My son isn't any more of an intruder into my marriage than any other normal kid is, and that's an important fact to keep in mind because fiction, even especially mimetic fiction, requires quite a bit of exaggeration in order to make a point. What worries me is whether or not he'll be mature enough as a reader to understand this. Readers don’t relate to a modest admission of moderate adversity, they want characters an inch away from a full-on meltdown. I’m including myself here when I say “readers.” It’s easier to relate to a character like that gets worked up, and a hell of a lot more entertaining. But here’s what’s so tricky: I have to take a feeling that’s more like faint background noise in the story of my real life and bring it, for a moment, into sharp, vivid, intense focus. The distortion involved in this can be done well, or it can be done poorly. I feel like I more or less nailed it with this scene, but my work doesn’t exist in a vacuum.
Will my son understand that Tim, the narrator, is perched on a precipice that every dad goes through, a precipice where he totters between embracing the more mature, fatherly attitude, and the insistent, regressive juvenile one? Will he get that Tim is just a young dad who hasn't totally "gotten" it yet, and standing on this precipice for a while, being pulled in both directions, is the painful maturation process demanded of every father? Will he understand that it's this maturation, not the family drama or the dystopian sci-fi quarantine, that's really the point of this story?
He might still be too young, at seventeen or eighteen, to grasp that. It might not register with him until he's had his own children, but after that, if not before, it certainly will. He's smart, and perceptive, like his mom, but he's also soft-hearted and sensitive, like his dad, and I'm worried that that context-perfect word "cockblock" might be like carelessly shooting an arrow over a hill to satisfy my creative vision and unintentionally wounding him a decade later. I'm worried he'll wrongfully apply it to himself and believe that this is what I thought of him, when at worst it's an exaggerated fragment of a memory of the process I went through to stop being a self-centered asshole and start being a man worthy of being his dad in the first place.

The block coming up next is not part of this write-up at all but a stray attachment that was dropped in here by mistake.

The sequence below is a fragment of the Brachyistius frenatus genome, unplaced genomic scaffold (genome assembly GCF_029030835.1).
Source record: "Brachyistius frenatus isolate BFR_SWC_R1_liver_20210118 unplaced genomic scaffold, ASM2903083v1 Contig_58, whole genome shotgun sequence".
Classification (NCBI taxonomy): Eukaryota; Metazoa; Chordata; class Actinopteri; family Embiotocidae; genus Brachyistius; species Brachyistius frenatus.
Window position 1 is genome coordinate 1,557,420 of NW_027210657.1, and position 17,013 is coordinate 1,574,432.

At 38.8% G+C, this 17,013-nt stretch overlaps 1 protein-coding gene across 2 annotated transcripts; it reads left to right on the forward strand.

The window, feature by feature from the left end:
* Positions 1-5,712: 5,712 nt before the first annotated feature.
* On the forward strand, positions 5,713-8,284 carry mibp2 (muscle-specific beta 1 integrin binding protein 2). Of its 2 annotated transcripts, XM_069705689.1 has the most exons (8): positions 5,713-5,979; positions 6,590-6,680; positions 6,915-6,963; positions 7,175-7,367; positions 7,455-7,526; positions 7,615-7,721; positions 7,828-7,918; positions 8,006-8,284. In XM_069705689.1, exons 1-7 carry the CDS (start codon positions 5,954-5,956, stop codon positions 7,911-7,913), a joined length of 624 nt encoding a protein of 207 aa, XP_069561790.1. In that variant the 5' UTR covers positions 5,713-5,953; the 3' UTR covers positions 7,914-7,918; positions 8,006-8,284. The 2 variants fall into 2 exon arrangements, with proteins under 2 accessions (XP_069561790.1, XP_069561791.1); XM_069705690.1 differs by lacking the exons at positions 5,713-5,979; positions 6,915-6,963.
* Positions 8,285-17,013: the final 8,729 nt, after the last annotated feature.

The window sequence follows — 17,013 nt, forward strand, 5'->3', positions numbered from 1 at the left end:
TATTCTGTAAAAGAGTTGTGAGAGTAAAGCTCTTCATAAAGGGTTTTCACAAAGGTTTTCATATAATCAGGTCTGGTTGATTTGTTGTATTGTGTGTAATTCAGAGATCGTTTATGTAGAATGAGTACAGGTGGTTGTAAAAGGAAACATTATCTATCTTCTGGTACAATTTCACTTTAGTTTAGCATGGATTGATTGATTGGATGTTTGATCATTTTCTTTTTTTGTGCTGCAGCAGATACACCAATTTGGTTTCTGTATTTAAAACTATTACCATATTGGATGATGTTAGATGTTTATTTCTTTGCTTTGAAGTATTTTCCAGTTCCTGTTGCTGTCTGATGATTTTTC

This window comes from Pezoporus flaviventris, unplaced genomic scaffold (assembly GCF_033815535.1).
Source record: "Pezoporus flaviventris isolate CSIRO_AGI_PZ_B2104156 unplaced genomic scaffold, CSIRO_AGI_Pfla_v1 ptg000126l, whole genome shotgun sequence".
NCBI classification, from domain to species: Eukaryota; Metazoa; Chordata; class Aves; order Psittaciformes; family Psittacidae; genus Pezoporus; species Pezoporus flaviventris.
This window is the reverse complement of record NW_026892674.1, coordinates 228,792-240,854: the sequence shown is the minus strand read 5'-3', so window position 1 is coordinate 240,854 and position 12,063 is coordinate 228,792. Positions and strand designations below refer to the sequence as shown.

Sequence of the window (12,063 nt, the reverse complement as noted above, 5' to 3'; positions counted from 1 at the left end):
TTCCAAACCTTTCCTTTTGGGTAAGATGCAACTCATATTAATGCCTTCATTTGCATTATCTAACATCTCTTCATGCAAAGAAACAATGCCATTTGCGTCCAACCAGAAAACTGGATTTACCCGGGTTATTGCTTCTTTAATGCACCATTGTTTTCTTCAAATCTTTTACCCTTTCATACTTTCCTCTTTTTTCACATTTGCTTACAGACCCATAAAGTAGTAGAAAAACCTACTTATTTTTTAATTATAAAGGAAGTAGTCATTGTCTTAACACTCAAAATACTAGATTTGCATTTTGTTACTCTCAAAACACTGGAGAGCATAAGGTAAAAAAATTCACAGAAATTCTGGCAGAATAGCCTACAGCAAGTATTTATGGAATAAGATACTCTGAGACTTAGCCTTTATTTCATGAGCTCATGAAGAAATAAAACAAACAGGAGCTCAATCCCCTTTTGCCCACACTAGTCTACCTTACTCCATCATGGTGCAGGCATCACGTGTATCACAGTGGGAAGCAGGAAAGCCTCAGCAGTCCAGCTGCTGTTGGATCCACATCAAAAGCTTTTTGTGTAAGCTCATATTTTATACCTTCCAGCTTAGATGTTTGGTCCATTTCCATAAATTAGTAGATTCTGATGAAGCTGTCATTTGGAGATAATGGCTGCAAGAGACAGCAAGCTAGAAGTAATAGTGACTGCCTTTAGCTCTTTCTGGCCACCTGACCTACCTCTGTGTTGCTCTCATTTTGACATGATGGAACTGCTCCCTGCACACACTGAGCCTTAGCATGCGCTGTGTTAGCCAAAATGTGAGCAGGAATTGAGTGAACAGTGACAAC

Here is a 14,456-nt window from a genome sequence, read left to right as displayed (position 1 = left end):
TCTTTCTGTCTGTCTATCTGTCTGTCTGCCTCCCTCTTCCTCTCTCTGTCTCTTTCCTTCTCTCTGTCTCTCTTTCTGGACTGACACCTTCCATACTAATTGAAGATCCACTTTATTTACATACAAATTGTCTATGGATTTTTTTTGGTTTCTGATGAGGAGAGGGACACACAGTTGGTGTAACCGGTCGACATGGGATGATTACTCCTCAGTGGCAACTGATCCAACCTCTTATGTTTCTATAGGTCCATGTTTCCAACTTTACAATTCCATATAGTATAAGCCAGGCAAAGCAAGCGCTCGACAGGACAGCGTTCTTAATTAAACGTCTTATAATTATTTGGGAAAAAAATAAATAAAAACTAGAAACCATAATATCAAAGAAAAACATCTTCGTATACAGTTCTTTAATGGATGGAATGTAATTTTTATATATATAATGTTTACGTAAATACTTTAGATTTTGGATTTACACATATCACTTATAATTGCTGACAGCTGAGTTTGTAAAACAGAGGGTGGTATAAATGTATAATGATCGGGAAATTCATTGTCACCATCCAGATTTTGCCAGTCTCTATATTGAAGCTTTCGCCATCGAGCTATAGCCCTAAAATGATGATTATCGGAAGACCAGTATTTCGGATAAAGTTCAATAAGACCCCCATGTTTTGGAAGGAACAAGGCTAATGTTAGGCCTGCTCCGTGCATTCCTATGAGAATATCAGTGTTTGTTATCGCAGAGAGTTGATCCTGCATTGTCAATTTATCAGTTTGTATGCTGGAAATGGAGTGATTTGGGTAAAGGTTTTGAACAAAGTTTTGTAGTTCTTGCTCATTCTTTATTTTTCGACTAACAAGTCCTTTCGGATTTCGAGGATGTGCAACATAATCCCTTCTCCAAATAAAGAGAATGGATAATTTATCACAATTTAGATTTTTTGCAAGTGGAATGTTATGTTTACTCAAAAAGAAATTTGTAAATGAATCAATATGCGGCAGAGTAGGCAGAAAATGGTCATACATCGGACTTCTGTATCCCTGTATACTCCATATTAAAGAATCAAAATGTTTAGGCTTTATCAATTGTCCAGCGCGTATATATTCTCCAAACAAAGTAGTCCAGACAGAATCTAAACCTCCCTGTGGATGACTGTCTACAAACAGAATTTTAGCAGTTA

I want this word to be the right word, and I want it to come with a guarantee, like a Hippocratic AppleCare for Manuscripts, that it will First and Infallibly Do No Harm. But unfortunately there is no such guarantee, and again, for the thousandth time as a writer I'm forced to admit that there is a constellation of consequences in play for being who I am and doing what I do. I've decided to keep "cockblock" and honor the story's tone and theme with the right word for the passage. I like to think a version of my son in his mid-thirties, with children of his own, will respect the choice for its courage and honesty, but he may not. Either way, there's responsibility inherent in a word choice like that. Dicking around with a manuscript that's never finished is safe, and that's why so many writers stay permanently in the shallow end. Sometimes for that right word, you have to accept the danger that it may someday, to someone you love, be the wrong word.
Mark R. Brand is the author of the novels Red Ivy Afternoon (2006), Life After Sleep (2011), and The Damnation of Memory (2011), as well as the editor of the 2009 anthology Thank You, Death Robot (2009). He is a two-time Independent Publisher Book Award winner, and is the creator and host of the video podcast series Breakfast with the Author (available on iTunes). A native of northern New York, he now lives in Evanston, Illinois, with his wife and son, and teaches English at Wilbur Wright College. He is currently completing a PhD in English with a focus in Creative Writing at the University of Wisconsin-Milwaukee.